At the time of writing, Will Ashworth did not own shares in any of the companies mentioned in this article.

Related Articles
  1. Mutual Funds & ETFs

    ETF Analysis: iShares MSCI USA Minimum Volatility

    Learn about the iShares MSCI USA Minimum Volatility exchange-traded fund, which invests in low-volatility equities traded on the U.S. stock market.
  2. Stock Analysis

    Should You Follow Millionaires into This Sector?

    Millionaire investors—and those who follow them—should take another look at the current economic situation before making any more investment decisions.
  3. Professionals

    What to do During a Market Correction

    The market has corrected...now what? Here's what you should consider rather than panicking.
  4. Mutual Funds & ETFs

    ETF Analysis: Vanguard Mid-Cap Value

    Take an in-depth look at the Vanguard Mid-Cap Value ETF, one of the largest and most popular mid-cap funds in the U.S. equity space.
  5. Mutual Funds & ETFs

    ETF Analysis: Schwab US Broad Market

    Take an in-depth look at the Schwab U.S. Broad Market ETF, an incredibly low-cost fund based on a wide selection of the U.S. equity market.
  6. Professionals

    Tips for Helping Clients Though Market Corrections

    When the stock market sees a steep drop, clients are bound to get anxious. Here are some tips for talking them off the ledge.
  7. Stock Analysis

    The Safest Stocks You Can Invest in Right Now

    These stocks are likely to hold up better than others in a bear market, but there's a twist.
  8. Investing Basics

    5 Reasons to Expect Lower Stock Returns

    Lower stock returns are likely here to stay for some time. Here are five reasons why.
  9. Investing Basics

    What to Cut From Your Portfolio Right Now

    Owning stocks may shortly become too scary for your portfolio. Here's why, and here are some alternatives.
  10. Personal Finance

    Careers: Equity Research Vs. Investment Banking

    Equity research is sometimes viewed as the unglamorous, lower-paid cousin to investment banking. In this article, we compare the two careers.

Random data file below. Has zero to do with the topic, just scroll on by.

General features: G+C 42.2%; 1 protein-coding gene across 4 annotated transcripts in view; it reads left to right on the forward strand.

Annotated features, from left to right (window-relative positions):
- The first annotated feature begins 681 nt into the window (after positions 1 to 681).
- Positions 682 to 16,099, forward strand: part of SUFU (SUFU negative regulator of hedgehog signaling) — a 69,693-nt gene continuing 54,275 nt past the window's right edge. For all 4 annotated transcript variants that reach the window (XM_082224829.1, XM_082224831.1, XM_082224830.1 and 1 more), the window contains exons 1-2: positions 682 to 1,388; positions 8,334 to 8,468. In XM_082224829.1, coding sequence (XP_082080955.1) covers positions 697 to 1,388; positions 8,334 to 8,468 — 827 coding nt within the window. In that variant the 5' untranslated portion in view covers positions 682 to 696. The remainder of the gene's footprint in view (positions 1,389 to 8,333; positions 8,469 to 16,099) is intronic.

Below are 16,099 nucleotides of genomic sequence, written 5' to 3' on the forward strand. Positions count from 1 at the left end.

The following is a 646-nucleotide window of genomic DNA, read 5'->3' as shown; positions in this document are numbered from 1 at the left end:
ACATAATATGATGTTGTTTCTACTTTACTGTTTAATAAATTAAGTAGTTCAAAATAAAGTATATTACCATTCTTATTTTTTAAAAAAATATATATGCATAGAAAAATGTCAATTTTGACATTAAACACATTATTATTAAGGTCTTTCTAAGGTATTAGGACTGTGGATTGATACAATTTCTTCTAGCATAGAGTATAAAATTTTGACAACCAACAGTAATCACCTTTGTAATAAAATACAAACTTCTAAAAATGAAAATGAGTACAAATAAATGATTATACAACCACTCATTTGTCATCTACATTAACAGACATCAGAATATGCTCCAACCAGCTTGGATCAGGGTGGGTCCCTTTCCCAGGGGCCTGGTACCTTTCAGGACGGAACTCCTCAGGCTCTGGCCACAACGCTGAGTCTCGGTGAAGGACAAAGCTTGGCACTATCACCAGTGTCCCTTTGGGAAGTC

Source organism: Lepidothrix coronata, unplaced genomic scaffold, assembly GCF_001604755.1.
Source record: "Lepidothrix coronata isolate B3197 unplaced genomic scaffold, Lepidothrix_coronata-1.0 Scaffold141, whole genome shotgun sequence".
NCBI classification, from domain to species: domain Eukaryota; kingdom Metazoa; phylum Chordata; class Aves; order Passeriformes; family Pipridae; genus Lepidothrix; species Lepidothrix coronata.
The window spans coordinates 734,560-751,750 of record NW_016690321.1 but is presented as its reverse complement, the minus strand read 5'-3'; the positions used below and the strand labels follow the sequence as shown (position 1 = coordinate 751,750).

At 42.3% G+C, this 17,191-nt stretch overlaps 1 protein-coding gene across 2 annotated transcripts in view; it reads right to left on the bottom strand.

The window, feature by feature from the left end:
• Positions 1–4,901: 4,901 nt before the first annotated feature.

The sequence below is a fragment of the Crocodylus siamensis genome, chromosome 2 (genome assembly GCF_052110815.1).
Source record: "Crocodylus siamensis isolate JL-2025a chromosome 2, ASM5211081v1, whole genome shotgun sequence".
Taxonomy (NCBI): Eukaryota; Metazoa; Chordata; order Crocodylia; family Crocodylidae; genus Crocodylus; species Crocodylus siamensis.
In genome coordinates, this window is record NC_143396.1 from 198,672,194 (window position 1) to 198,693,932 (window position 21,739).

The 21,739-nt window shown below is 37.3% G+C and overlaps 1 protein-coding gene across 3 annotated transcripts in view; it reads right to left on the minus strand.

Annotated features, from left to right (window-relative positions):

1. Fast Fashion

    Definition of "fast fashion."
  2. Hard-To-Sell Asset

    An asset that is extremely difficult to dispose of either due ...
  3. Sucker Yield

    When an investor has essentially risked all of his capital for ...
  4. PT (Perseroan Terbatas)

    An acronym for Perseroan Terbatas, which is Limited Liability ...
  5. Ltd. (Limited)

    An abbreviation of "limited," Ltd. is a suffix that ...
  6. BHD (Berhad)

    The suffix Bhd. is an abbreviation of a Malay word "berhad," ...
  1. What is the difference between called-up share capital and paid-up share capital?

    The difference between called-up share capital and paid-up share capital is investors have already paid in full for paid-up ... Read Full Answer >>
  2. Why would a corporation issue convertible bonds?

    A convertible bond represents a hybrid security that has bond and equity features; this type of bond allows the conversion ... Read Full Answer >>
  3. How does additional paid in capital affect retained earnings?

    Both additional paid-in capital and retained earnings are entries under the shareholders' equity section of a company's balance ... Read Full Answer >>
  4. What types of capital are not considered share capital?

    The money a business uses to fund operations or growth is called capital, and there are a number of capital sources available. ... Read Full Answer >>
  5. What is the difference between issued share capital and subscribed share capital?

    The difference between subscribed share capital and issued share capital is the former relates to the amount of stock for ... Read Full Answer >>
  6. What happens to the shares of stock purchased in a tender offer?

    The shares of stock purchased in a tender offer become the property of the purchaser. From that point forward, the purchaser, ... Read Full Answer >>

You May Also Like

Trading Center

You are using adblocking software

Want access to all of Investopedia? Add us to your “whitelist”
so you'll never miss a feature!